Sender ID

Sender ID is Microsoft's proposed e-mail sender authentication protocol designed to protect against domain spoofing and phishing exploits.

Sender ID is Microsoft's proposed e-mail sender authentication protocol designed to protect against domain spoofing and phishing exploits. The Sender ID Framework, as Microsoft calls it, comprises three separate specifications: Sender Policy Framework (SPF), Caller ID for e-mail, and Submitter Optimization. Briefly, here's how it works: The Domain Name System (DNS) maintains SPF records for domains. When an e-mail message is received by the inbound mail server, the server looks up the sending domain's published DNS record and determines whether the sending server's IP address matches the one on record. If the record matches, the e-mail is authenticated and delivered to the recipient; otherwise, the message is either discarded or returned to the sender as bounce e-mail.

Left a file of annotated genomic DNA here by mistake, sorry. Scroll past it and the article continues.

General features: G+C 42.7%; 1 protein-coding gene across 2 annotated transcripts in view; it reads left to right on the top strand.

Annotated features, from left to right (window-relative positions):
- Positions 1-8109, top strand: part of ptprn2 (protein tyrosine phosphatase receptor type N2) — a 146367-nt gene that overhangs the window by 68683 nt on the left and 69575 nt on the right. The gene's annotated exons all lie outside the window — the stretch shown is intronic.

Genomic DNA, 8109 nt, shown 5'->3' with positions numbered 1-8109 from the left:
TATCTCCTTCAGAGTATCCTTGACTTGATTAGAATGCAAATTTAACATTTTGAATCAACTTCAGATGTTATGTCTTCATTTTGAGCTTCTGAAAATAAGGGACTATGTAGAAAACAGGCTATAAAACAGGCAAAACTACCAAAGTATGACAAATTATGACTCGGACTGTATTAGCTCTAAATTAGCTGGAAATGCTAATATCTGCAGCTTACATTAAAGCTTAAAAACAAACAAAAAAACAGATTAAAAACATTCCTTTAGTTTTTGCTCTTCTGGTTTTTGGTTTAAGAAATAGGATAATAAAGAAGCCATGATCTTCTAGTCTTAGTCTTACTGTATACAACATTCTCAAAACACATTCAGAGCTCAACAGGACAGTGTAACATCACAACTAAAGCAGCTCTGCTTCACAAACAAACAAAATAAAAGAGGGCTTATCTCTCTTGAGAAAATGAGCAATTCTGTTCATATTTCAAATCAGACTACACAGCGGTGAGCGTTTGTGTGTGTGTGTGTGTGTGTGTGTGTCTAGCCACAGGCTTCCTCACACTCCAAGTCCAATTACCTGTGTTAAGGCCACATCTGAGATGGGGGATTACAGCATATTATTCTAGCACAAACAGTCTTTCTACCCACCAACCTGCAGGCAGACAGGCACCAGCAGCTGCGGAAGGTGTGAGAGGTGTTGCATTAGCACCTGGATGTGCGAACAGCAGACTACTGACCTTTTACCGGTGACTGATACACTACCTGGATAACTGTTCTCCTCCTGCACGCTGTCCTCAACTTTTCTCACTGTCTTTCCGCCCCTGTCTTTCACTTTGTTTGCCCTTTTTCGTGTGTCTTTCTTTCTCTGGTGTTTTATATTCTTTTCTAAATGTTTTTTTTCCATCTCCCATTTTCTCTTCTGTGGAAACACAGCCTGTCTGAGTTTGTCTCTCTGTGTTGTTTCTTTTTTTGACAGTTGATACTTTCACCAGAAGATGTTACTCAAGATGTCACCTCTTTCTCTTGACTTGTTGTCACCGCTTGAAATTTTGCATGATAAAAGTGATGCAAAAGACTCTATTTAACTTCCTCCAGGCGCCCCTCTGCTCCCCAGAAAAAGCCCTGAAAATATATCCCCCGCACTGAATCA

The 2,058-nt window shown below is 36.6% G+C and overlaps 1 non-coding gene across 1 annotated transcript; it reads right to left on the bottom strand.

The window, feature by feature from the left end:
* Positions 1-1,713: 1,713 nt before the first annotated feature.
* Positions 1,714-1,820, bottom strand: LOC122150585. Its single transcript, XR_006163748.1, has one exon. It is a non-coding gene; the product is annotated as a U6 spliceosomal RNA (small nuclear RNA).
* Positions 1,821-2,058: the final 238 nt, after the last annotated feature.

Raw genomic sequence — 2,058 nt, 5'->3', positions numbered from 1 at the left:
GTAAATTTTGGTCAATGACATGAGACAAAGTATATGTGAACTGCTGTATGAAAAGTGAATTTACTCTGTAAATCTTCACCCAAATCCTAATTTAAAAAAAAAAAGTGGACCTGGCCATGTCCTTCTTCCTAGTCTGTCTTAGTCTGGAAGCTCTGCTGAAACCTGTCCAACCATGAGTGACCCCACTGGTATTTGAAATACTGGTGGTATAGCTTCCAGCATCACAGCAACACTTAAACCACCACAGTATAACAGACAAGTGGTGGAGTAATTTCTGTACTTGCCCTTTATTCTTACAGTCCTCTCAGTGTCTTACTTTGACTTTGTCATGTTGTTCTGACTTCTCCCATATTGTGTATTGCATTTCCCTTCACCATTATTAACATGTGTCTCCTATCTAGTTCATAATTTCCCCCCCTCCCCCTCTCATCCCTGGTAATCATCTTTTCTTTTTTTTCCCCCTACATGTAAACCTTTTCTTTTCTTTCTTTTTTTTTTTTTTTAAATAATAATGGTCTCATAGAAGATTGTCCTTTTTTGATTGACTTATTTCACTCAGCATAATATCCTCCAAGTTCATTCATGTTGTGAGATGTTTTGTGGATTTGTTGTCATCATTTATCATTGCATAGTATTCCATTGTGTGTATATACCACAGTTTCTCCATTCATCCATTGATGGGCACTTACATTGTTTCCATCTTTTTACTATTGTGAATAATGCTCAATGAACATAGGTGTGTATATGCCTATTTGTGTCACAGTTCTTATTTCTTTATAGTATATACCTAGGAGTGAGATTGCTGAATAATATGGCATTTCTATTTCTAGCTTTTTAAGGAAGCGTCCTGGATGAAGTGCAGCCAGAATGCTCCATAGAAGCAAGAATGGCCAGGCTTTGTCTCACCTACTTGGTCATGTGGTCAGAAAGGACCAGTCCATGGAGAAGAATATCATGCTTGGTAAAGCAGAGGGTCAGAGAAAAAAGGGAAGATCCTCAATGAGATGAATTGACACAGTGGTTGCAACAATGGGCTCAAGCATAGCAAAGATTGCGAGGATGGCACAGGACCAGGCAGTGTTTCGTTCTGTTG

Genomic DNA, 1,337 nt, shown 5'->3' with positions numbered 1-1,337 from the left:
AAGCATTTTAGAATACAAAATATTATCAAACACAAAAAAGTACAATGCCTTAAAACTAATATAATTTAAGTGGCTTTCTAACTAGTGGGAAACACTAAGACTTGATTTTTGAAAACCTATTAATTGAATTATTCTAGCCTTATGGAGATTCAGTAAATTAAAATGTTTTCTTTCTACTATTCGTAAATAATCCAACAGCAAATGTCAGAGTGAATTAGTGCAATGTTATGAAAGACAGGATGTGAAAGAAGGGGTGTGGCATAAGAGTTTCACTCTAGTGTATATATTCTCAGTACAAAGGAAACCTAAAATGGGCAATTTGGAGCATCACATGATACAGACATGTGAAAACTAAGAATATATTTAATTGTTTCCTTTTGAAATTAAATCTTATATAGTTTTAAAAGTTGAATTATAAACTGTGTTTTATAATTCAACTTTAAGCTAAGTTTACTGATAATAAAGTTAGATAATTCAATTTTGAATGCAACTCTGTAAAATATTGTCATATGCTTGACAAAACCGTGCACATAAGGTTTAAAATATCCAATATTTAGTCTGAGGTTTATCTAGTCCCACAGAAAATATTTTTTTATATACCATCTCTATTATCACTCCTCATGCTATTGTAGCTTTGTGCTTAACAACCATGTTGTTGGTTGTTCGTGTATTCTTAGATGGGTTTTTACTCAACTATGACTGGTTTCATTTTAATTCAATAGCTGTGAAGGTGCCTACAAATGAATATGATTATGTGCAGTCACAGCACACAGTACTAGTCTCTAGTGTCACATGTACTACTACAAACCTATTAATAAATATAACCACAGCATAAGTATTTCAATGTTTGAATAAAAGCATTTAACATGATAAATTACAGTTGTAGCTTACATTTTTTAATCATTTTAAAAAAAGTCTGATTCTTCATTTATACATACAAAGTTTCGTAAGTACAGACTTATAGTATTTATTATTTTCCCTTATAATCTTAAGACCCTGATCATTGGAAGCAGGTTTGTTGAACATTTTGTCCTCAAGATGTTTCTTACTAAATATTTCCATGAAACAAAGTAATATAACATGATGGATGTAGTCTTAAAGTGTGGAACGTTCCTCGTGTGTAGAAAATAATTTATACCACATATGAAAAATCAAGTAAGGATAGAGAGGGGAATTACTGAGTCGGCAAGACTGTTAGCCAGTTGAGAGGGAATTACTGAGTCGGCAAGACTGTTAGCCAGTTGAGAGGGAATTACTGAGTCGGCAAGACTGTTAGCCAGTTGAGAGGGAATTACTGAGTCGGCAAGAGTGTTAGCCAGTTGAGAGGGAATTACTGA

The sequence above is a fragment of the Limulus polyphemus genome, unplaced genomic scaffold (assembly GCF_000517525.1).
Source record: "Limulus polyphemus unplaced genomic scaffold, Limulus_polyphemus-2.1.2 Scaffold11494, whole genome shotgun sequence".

Domain spoofing is often used to make recipients think that a fraudulent message comes from a legitimate source; the sender is likely to be phishing (pronounced fishing) for information that will give them access to the recipient's resources, such as credit card numbers, user names, and passwords. These messages often purport to come from well-known companies; AOL, BestBuy, MSN, PayPal, and Yahoo have all been imitated. When the attacker pretends to represent a well-known company, the exploit is sometimes called a brand spoof.

This was first published in November 2005

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